If you are parenting a young child, you may find yourself always saying “no” to what your child wants or having to deal with more power struggles as your child starts to assert his independence. Spanking and using harsh discipline tactics have been increasingly researched to be not beneficial for a child’s development, and if used excessively, is correlated with lower self-esteem and poorer social skills.
One parenting tool that is often recommended is giving choices to a child, in order to create a win-win situation where he feels empowered and the choice made is one which you are agreeable with.
Let’s look at 6 strategies on how to give choices to your child!
#1 Give choices that you agree with
It is pointless to give a child a choice, for instance between finishing his food or going hungry, if you know that you will not be able to let your child go hungry. Should your child really choose to go hungry, likely in defiance as the choice would likely have first been given as he is not eating, you may then have to either go back on your word and force him to eat, or cater to his demands as you do not want him to be hungry. A better choice to give could be either to choose to eat half of the dishes prepared, or finish any one of them. This gives your child a real choice, to feel empowered and less likely to say no.
#2 Do not give complicated choices
Your child may get lost or disinterested if you start to explain the various “terms and conditions” of each choice; avoid getting into complicated situations whereby you start to go into “if you do this, then you get this”, and “if you get this, then you can do that”. Keep it simple, for instance, “do you want to go pee first or get dressed?” in order to get your child ready to leave home.
#3 Do not give unlimited choices
This is especially true when it comes to food; make it clear that the choices are limited, and not unlimited. When a child is not clear about boundaries, there is a higher tendency to use meal time to test your limits and start asking for one new food after another.
#4 Give real choices
The choice shouldn’t be “Eat your food or stand in the naughty corner!”; that is, one of the “choice” should not be a punishment. This is possibly worse than not giving the choice as the very phrasing of the choice (with a punishment) will elicit a negative response and more likely to create a defiant action.
#5 Give choices that motivate
Instead of choices that include punishment, give choices that are motivating; for instance, you can let your child know that if the toys are packed before you start to prepare dinner, you can play with him outdoors for a while. This gives your child the choice to stop procrastinating cleaning up in order to have more fun time with you.
If your child refuses to choose, you can follow-through by making a choice and then your child has to comply with the choice being made. This will let your child know that opting out of the choices and remaining defiant or disobedient is not an option.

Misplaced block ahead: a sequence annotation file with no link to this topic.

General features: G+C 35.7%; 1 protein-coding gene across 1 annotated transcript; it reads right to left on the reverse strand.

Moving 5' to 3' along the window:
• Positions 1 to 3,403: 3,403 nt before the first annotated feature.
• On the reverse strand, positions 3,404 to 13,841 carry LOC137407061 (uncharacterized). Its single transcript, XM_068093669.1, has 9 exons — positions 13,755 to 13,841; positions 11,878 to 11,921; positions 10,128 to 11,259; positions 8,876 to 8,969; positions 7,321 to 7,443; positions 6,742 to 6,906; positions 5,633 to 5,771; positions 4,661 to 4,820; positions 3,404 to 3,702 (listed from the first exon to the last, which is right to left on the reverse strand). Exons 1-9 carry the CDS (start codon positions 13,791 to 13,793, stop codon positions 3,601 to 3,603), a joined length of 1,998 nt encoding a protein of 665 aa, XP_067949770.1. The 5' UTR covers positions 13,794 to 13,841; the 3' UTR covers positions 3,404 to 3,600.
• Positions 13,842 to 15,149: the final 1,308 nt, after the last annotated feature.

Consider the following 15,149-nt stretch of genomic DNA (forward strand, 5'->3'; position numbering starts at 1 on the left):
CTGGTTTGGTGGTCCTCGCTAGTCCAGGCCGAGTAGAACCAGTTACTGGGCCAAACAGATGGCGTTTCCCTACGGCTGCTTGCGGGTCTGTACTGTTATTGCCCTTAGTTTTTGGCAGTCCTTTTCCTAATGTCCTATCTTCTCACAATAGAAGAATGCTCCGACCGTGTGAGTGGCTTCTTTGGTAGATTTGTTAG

How not to let choices lead to entitled children
With a higher income level and a growing middle class, more children these days do not experience living in an environment when resources are scarce. Even if you can afford it, it is helpful to remember that “passing on” the abundance to a young child is not helpful to his development. Therefore, choices should not be unlimited nor rewards built into a choice to bribe a child.
Here are 3 tips to raising assertive but not entitled children!
#1 Rewards that involve work
If you want to give your child a reward, you can take the opportunity to give a choice that involves a small reward versus a bigger reward that involves work on the part of your child. For instance, he may want a S$30 toy and you can then give him the choice of completing his homework promptly for the next week in order to get that toy, or he can have a S$3 toy.
#2 Choices that include delayed gratification
Instant gratification makes a child feel entitled; instead, children should be taught delayed gratification when appropriate. For instance, completing chores may earn your child some points and these points must be accumulated before they can be “redeemed”. Even when the child has earned enough points, it doesn’t mean that you have to rush out of the house to get the reward.
#3 Set a budget to teach making wise choices
A budget for buying non-necessities should be set; for instance, if your child is able to understand the concept of money, you should set a budget (from the budget he has for spending in a store for a young child, to a budget for the month that he can decide how to spend). If your child makes a poor choice, for instance purchase a magazine for the free gift which he soon found out is not fun, he should know that his budget has been used up or has reduced. Just because he cries over his poor choice, you shouldn’t relent and increase his budget.
Parenting is not easy and you will likely make some mistakes along the way. Do not beat yourself up if you have not handled a certain situation wisely, but instead, keep on learning and trying!